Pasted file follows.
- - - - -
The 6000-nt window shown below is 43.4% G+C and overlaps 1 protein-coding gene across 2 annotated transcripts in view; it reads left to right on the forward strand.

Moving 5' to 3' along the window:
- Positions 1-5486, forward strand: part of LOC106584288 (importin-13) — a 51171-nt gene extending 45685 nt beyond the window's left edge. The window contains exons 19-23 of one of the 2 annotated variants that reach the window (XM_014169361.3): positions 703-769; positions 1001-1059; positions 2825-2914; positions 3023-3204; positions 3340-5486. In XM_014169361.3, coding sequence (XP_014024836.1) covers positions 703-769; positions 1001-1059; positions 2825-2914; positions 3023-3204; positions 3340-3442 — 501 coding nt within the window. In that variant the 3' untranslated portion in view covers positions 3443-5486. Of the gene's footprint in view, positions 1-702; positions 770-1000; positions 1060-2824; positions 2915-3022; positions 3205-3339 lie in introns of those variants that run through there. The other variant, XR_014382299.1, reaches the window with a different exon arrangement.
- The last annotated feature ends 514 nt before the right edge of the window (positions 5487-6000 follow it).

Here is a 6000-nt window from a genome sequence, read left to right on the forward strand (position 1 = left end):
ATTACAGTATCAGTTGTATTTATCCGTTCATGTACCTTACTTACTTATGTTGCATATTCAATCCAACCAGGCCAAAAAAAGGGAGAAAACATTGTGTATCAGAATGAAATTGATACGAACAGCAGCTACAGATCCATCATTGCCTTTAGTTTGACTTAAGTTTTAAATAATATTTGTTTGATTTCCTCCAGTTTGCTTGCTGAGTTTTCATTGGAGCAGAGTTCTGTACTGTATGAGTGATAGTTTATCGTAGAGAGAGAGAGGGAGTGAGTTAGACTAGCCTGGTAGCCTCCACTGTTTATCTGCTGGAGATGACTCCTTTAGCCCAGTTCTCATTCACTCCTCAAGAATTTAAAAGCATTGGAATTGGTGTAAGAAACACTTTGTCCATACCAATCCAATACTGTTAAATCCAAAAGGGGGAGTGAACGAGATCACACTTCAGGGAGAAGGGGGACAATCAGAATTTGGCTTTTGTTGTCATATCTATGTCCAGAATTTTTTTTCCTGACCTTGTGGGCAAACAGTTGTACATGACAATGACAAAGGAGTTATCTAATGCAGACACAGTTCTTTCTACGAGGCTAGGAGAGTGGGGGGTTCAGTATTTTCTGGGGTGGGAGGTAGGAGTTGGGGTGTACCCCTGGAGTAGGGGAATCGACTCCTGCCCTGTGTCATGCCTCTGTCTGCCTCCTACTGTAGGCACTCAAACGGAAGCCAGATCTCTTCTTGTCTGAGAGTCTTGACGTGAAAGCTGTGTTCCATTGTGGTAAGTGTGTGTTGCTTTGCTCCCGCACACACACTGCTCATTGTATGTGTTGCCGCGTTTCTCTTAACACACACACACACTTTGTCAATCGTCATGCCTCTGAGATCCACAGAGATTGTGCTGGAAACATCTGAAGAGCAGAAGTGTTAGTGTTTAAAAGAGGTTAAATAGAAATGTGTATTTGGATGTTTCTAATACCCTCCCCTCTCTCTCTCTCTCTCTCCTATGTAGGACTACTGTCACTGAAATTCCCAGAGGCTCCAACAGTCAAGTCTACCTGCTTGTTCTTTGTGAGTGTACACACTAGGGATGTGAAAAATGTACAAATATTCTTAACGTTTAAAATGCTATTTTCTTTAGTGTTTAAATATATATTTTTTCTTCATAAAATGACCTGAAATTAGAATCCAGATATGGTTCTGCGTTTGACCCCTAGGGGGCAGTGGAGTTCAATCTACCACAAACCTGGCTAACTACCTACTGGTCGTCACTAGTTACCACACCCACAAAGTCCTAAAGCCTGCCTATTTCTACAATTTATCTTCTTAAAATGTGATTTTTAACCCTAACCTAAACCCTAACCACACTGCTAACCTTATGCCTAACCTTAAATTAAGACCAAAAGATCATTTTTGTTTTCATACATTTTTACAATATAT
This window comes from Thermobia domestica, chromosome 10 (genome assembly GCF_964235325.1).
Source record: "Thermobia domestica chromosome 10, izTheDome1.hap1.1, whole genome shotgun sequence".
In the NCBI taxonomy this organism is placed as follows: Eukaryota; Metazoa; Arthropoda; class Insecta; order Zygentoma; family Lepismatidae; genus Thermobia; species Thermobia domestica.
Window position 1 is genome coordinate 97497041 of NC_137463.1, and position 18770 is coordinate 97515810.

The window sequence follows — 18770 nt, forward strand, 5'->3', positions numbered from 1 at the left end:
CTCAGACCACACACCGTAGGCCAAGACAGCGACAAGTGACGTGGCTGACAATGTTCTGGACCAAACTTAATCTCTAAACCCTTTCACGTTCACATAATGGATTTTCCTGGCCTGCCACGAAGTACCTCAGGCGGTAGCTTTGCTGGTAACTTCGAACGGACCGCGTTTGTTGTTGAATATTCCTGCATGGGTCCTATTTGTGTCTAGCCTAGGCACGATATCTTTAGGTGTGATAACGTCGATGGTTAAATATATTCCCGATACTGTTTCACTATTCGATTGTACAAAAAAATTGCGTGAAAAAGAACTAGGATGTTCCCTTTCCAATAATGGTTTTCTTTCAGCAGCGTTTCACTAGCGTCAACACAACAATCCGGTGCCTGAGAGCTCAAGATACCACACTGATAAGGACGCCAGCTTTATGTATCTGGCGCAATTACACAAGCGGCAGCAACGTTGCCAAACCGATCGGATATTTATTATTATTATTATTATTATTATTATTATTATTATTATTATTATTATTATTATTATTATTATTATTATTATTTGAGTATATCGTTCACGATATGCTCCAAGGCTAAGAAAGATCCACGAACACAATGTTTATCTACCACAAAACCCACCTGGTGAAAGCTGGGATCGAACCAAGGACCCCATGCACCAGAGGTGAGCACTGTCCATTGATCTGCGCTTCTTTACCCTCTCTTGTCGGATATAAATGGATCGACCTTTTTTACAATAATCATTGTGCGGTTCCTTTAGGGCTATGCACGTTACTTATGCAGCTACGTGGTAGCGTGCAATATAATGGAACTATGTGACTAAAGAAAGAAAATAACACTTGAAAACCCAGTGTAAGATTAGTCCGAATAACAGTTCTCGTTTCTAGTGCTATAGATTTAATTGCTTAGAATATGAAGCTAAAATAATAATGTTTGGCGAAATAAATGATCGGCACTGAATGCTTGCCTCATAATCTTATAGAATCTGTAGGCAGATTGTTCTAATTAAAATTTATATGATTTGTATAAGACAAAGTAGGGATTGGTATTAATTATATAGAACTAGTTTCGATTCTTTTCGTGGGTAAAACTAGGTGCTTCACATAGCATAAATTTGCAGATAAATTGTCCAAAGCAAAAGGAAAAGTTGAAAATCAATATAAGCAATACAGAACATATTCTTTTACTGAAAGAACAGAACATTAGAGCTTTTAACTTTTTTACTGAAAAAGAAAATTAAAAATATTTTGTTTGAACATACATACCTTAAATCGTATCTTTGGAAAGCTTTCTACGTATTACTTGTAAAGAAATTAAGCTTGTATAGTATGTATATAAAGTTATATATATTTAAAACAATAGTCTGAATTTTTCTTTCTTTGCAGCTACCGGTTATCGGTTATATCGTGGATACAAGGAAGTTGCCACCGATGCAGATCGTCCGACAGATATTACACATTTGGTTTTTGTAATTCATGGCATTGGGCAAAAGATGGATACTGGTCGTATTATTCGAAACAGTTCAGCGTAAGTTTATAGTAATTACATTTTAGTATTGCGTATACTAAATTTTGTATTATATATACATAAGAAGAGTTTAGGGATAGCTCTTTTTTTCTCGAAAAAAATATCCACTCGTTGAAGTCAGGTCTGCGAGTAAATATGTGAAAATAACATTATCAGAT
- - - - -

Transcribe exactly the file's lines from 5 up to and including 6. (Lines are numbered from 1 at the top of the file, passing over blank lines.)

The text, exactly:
Here is a 6000-nt window from a genome sequence, read left to right on the forward strand (position 1 = left end):
ATTACAGTATCAGTTGTATTTATCCGTTCATGTACCTTACTTACTTATGTTGCATATTCAATCCAACCAGGCCAAAAAAAGGGAGAAAACATTGTGTATCAGAATGAAATTGATACGAACAGCAGCTACAGATCCATCATTGCCTTTAGTTTGACTTAAGTTTTAAATAATATTTGTTTGATTTCCTCCAGTTTGCTTGCTGAGTTTTCATTGGAGCAGAGTTCTGTACTGTATGAGTGATAGTTTATCGTAGAGAGAGAGAGGGAGTGAGTTAGACTAGCCTGGTAGCCTCCACTGTTTATCTGCTGGAGATGACTCCTTTAGCCCAGTTCTCATTCACTCCTCAAGAATTTAAAAGCATTGGAATTGGTGTAAGAAACACTTTGTCCATACCAATCCAATACTGTTAAATCCAAAAGGGGGAGTGAACGAGATCACACTTCAGGGAGAAGGGGGACAATCAGAATTTGGCTTTTGTTGTCATATCTATGTCCAGAATTTTTTTTCCTGACCTTGTGGGCAAACAGTTGTACATGACAATGACAAAGGAGTTATCTAATGCAGACACAGTTCTTTCTACGAGGCTAGGAGAGTGGGGGGTTCAGTATTTTCTGGGGTGGGAGGTAGGAGTTGGGGTGTACCCCTGGAGTAGGGGAATCGACTCCTGCCCTGTGTCATGCCTCTGTCTGCCTCCTACTGTAGGCACTCAAACGGAAGCCAGATCTCTTCTTGTCTGAGAGTCTTGACGTGAAAGCTGTGTTCCATTGTGGTAAGTGTGTGTTGCTTTGCTCCCGCACACACACTGCTCATTGTATGTGTTGCCGCGTTTCTCTTAACACACACACACACTTTGTCAATCGTCATGCCTCTGAGATCCACAGAGATTGTGCTGGAAACATCTGAAGAGCAGAAGTGTTAGTGTTTAAAAGAGGTTAAATAGAAATGTGTATTTGGATGTTTCTAATACCCTCCCCTCTCTCTCTCTCTCTCTCCTATGTAGGACTACTGTCACTGAAATTCCCAGAGGCTCCAACAGTCAAGTCTACCTGCTTGTTCTTTGTGAGTGTACACACTAGGGATGTGAAAAATGTACAAATATTCTTAACGTTTAAAATGCTATTTTCTTTAGTGTTTAAATATATATTTTTTCTTCATAAAATGACCTGAAATTAGAATCCAGATATGGTTCTGCGTTTGACCCCTAGGGGGCAGTGGAGTTCAATCTACCACAAACCTGGCTAACTACCTACTGGTCGTCACTAGTTACCACACCCACAAAGTCCTAAAGCCTGCCTATTTCTACAATTTATCTTCTTAAAATGTGATTTTTAACCCTAACCTAAACCCTAACCACACTGCTAACCTTATGCCTAACCTTAAATTAAGACCAAAAGATCATTTTTGTTTTCATACATTTTTACAATATAT